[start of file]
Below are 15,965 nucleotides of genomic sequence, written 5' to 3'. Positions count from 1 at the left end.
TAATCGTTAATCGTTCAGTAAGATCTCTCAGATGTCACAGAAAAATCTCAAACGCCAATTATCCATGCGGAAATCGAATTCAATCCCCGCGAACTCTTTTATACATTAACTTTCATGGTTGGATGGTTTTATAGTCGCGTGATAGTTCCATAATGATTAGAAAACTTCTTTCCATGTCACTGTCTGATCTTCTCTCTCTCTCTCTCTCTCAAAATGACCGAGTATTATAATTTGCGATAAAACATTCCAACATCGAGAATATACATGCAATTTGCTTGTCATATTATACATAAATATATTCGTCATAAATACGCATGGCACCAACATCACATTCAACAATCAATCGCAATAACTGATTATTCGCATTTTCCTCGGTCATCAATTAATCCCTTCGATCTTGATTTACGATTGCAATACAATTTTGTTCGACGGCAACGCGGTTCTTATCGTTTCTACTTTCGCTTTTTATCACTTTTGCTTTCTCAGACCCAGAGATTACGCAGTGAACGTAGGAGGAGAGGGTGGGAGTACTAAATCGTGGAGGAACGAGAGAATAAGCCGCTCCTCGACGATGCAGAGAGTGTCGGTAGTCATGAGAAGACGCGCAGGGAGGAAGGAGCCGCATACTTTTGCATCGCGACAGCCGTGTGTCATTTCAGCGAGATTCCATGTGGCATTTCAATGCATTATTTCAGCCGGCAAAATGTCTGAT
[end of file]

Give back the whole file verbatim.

Below are 15,965 nucleotides of genomic sequence, written 5' to 3'. Positions count from 1 at the left end.
TAATCGTTAATCGTTCAGTAAGATCTCTCAGATGTCACAGAAAAATCTCAAACGCCAATTATCCATGCGGAAATCGAATTCAATCCCCGCGAACTCTTTTATACATTAACTTTCATGGTTGGATGGTTTTATAGTCGCGTGATAGTTCCATAATGATTAGAAAACTTCTTTCCATGTCACTGTCTGATCTTCTCTCTCTCTCTCTCTCTCAAAATGACCGAGTATTATAATTTGCGATAAAACATTCCAACATCGAGAATATACATGCAATTTGCTTGTCATATTATACATAAATATATTCGTCATAAATACGCATGGCACCAACATCACATTCAACAATCAATCGCAATAACTGATTATTCGCATTTTCCTCGGTCATCAATTAATCCCTTCGATCTTGATTTACGATTGCAATACAATTTTGTTCGACGGCAACGCGGTTCTTATCGTTTCTACTTTCGCTTTTTATCACTTTTGCTTTCTCAGACCCAGAGATTACGCAGTGAACGTAGGAGGAGAGGGTGGGAGTACTAAATCGTGGAGGAACGAGAGAATAAGCCGCTCCTCGACGATGCAGAGAGTGTCGGTAGTCATGAGAAGACGCGCAGGGAGGAAGGAGCCGCATACTTTTGCATCGCGACAGCCGTGTGTCATTTCAGCGAGATTCCATGTGGCATTTCAATGCATTATTTCAGCCGGCAAAATGTCTGAT